I don’t buy the aquatic ape hypothesis. For lots of reasons.

    On the other hand, I suspect homo has been fishing and exploiting marine resources as long as he has been cooking.

  6. #6 Isilzha
    April 3, 2012

    I ran across a website a few years ago about what drowning usually looks like and I was shocked. I had no idea that my perception of drowning was so wrong and obviously formed by TV/Movies ideas of drowning. I spent a couple hours of my life learning about the real behavior of those who are drowning and trying to erase all my erroneous “knowledge”.

    The more we REALLY know, indeed!

  7. #7 Greg Laden
    April 4, 2012

    Russell, the evidence suggests that cooking may go back to close to 2 million years or so, but use of aquatic resources on a sufficiently regular basis to convince archaeologists may date to much later, less than a quarter of a million years here and there, much more recently in many other areas.

  8. #8 Wow
    April 4, 2012

    It would be much easier to keep a fire going if there’s no tide to come in, Greg.

    Genetically you’d have to look at what the essential fatty acids would do if you never had had fish before (or very very little), then moved to where the diet would include a vast proportion of fish and see what biological changes would likely result and check for when they turned up.

    As to Russell: “For lots of reasons” and 50p you can buy yourself a chocolate bar. Got any actual ones?

  9. #9 F
    April 5, 2012

    Dude. Thanks for the refresher and reminder.

  10. #10 Jake
    April 6, 2012

    Spending 9 months under water with no need to keep your face above it doesn’t count as swimming. That’s a terrible argument.

    Toddlers can’t keep their heads above water unassisted, hence they can’t swim for the only definition of ‘swim’ that could possibly be relevant to this discussion.

  11. #11 hoary puccoon
    April 6, 2012

    I’ve been involved 3 times in saving someone from drowning.

    The first time, I pulled a 12 year old kid from an apartment house pool. (I was 8 months pregnant at the time.) When I ripped into the mother for not watching her kid, she said she was, too, watching him. She was upstairs in her apartment watching television but WITH THE BALCONEY DOOR OPEN! So he could call her if he got into trouble!!! Of course, with his face under water, he couldn’t call anyone.

    The other two incidents were at lakes, in front of dozens of people. In both cases, the potential drowning victim was making plenty of commotion, although not enunciating clearly. On the order of, “HE…glug…gurgle..choke…LP!” In both cases, however, other people just didn’t register there was really a problem. After I started to respond, swimmers who were much faster than I was jumped in and did the actual rescue. (In one case, the actual rescuer was my daughter who had been my involuntary colleague in the first rescue. Instead of being traumatized by her prenatal adventure, she grew up to be a competitive swimmer.)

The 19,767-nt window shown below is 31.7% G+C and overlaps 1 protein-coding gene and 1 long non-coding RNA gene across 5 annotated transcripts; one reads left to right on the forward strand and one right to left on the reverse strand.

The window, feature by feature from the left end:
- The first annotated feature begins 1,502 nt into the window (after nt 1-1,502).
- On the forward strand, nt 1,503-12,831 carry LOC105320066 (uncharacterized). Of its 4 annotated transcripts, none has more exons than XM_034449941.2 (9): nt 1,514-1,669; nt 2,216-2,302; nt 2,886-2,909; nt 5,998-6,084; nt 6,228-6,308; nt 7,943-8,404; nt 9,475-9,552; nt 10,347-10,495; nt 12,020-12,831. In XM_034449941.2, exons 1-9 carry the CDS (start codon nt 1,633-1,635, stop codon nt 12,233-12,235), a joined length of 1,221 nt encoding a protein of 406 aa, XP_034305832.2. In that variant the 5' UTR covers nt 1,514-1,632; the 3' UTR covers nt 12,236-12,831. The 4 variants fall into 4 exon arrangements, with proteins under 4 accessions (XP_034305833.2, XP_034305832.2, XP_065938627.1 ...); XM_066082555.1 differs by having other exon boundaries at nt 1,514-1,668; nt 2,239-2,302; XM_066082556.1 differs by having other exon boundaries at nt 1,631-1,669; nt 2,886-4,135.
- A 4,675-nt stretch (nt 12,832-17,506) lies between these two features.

So, yes, people can drown right in front of oblivious bystanders. But it’s not like there’s no sign someone’s in trouble. The take-home message is, never forget that water is *not* our natural habitat. Have fun, but stay alert.

  12. #12 Calli Arcale
    April 9, 2012

    Water is an immensely destructive force. Worse than fire in some respects. At least you can put a fire out; water has to be physically removed. And although fire can strip a landscape of much of its vegetation, water has the potential to remove the landscape itself. (Note: I do not count lava as “fire”. Lava can start fires. It’s not fire itself.)

    And it’s so easy for it to kill us. Exactly why I think everyone should get their children enrolled in water safety classes.

    Wow @ 3:

    As will flatfish. Lost it to help it work sitting on the bottom without having to expend energy staying there.

    I have a fishtank with lots of little pleocostomas in it. (The sort that only grow to 2″ and are useful for controlling algae.) They’re like that too. No swim bladders. When they die, they sink. Actually, the guppies usually sink when they die as well — and then the plecos generally take care of them before we can. *If* we spot a corpse, it’s usually down to a partial skeleton by that time, and then it doesn’t seem like there’s much point removing it.

    Living human toddlers can swim very easily: they spend the previous 9 months swimming in a very warm and small pool… What they can’t do is breathe underwater.

    No, toddlers were not swimming for 9 months previously. For one thing, the uterine environment isn’t a swimming pool; just ask a mother how cramped the baby feels inside there. For another, a toddler is not a newborn. It’s been at least a year since the baby was in utero. If newborns really do have a swimming reflex, as the water-birthing advocates claim, they definitely lose it by toddlerhood.

Current ye@r *